And Jose Lopez went out and hit three home runs.

There are things you could say about that. Funny things, and enlightening things. I can't find any of them. I just have the written equivalent of sitting with your mouth agape. Lopez's evening was a resounding ¿QUÉ? in a season of WHAT?, and if I'm ever able to make sense of it, I'm sure it won't happen until long after he's gone.

After his first home run, Lopez returned to the dugout with a smile on his face. After the second, the camera showed him joking around with other players. After the third, Felix was busting up where he stood, and Lopez circled the bases with an expression of triumph. In the post-game handshake line, Felix looked around before slapping Lopez on the ass, and as Lopez responded to Brad Adam during a celebratory interview, he didn't sound like a man who'd just had the weight of the world lifted from his shoulders. He sounded like a sweet, confident man who'd had a good game.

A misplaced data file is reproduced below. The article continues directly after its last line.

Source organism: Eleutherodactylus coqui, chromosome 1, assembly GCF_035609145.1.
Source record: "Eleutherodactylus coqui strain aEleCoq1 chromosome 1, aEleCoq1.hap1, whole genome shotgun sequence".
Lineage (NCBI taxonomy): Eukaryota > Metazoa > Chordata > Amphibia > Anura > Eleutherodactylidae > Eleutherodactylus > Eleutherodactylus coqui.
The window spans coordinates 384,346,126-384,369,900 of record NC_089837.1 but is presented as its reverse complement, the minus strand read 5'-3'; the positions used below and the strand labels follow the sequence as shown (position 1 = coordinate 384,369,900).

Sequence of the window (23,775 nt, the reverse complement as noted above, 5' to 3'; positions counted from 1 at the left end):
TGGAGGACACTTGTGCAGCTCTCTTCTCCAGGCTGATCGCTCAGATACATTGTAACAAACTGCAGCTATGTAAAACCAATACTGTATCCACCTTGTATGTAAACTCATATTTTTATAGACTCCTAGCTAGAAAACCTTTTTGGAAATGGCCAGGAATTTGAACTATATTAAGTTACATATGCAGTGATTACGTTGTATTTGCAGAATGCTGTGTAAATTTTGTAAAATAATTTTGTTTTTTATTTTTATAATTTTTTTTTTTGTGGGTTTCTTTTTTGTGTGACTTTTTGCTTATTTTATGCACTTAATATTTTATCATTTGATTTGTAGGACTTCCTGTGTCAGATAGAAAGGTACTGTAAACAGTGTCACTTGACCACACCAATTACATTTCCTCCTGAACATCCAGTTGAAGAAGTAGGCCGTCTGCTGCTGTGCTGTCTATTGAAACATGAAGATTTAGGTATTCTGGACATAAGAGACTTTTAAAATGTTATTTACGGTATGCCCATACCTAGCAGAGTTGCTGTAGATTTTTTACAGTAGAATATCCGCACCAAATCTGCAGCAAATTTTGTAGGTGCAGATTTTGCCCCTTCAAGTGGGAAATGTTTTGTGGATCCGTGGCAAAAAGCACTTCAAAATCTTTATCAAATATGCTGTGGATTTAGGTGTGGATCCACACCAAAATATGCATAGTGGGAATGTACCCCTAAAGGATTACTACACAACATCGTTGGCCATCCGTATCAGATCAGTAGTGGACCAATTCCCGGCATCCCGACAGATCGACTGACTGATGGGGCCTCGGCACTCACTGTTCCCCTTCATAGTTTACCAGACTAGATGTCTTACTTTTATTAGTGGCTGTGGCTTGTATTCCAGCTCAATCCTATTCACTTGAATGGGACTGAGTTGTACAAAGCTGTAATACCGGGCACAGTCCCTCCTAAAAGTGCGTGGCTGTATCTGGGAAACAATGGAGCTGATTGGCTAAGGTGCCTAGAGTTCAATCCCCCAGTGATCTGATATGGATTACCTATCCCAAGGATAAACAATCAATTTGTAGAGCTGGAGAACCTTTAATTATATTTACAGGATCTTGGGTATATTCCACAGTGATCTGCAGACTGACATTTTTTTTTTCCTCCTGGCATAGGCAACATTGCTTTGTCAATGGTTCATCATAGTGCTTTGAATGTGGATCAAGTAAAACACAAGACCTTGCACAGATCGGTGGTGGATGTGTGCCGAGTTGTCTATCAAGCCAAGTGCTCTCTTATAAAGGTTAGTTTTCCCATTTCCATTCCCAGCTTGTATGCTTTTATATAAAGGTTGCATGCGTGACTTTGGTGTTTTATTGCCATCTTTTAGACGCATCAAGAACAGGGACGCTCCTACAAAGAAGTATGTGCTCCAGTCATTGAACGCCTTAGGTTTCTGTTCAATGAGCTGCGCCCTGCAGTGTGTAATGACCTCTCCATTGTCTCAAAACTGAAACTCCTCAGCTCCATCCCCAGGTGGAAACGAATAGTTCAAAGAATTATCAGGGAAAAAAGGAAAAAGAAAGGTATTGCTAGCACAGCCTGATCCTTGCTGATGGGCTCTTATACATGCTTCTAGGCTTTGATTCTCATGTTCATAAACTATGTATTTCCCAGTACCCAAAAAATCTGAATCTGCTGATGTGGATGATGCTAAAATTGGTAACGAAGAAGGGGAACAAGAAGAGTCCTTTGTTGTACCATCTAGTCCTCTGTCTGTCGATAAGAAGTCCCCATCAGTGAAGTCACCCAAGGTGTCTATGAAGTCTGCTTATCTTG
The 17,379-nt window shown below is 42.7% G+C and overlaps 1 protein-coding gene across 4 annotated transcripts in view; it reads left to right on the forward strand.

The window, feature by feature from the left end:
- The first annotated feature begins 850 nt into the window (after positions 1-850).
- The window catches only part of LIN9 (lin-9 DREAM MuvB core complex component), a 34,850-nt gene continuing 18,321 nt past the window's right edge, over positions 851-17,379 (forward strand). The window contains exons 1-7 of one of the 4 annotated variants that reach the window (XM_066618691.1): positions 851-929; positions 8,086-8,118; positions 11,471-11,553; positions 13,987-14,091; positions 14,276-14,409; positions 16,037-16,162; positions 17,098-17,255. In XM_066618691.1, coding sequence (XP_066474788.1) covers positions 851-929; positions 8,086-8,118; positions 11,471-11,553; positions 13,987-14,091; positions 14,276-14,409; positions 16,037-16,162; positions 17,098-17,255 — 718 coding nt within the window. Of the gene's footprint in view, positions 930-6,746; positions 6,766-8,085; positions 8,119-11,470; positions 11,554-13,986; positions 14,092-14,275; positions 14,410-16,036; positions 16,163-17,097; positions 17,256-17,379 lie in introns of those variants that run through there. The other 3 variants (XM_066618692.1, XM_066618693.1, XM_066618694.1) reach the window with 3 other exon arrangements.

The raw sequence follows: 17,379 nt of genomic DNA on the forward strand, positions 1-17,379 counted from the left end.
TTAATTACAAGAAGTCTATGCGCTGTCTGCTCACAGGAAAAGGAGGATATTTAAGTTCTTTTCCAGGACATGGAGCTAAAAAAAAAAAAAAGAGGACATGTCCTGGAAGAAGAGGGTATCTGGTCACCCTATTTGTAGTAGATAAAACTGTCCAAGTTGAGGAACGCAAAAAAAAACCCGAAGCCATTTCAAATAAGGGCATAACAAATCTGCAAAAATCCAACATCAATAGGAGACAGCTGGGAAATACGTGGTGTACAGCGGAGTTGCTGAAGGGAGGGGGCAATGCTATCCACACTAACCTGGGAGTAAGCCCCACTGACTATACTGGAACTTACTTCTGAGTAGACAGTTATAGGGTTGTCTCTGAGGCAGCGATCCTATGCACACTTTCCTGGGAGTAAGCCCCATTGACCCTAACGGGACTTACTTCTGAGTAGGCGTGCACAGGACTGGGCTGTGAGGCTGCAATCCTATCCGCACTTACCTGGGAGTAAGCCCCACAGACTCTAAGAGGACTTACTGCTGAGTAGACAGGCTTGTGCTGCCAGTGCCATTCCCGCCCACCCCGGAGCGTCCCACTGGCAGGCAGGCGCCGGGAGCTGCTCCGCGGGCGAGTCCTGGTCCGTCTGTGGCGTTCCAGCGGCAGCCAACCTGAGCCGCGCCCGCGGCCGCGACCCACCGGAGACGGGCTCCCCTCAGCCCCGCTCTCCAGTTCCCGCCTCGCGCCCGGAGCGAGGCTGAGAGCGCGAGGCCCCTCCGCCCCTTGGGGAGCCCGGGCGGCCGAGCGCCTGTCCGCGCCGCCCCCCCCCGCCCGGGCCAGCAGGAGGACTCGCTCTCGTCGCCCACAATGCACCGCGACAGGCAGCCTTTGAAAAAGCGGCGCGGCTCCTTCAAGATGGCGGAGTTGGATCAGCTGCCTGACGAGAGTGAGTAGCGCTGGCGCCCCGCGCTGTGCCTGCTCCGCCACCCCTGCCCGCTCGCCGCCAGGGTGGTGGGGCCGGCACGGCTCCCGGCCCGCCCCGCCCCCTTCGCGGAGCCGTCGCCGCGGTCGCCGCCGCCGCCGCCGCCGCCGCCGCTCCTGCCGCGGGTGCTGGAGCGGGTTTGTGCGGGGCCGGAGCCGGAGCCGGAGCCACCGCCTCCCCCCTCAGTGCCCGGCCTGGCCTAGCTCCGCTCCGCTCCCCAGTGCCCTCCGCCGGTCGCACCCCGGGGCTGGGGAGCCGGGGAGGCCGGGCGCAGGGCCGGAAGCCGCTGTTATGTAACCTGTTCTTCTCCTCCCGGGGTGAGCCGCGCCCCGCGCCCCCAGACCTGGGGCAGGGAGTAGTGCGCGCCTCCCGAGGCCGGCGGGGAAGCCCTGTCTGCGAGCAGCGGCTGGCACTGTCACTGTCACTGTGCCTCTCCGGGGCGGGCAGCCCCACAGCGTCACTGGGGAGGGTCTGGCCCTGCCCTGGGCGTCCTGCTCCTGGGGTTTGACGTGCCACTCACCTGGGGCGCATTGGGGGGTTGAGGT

Maybe that's how it has to be when you're Jose Lopez. When you're struggling that bad, maybe you can't afford to carry your struggles over day after day. Maybe you need to wake up with confidence and attack every day like it's a new opportunity. Maybe you need to forget about the past and just focus on what lies ahead. Keep your numbers on your mind and you put too much stress on yourself to make them change.

I don't know. I know that, no matter Jose Lopez's perspective, and no matter his outlook, he just had the game of his life. He just had the game of his life when he could've gone 0-4 with four double plays without my batting an eyelash.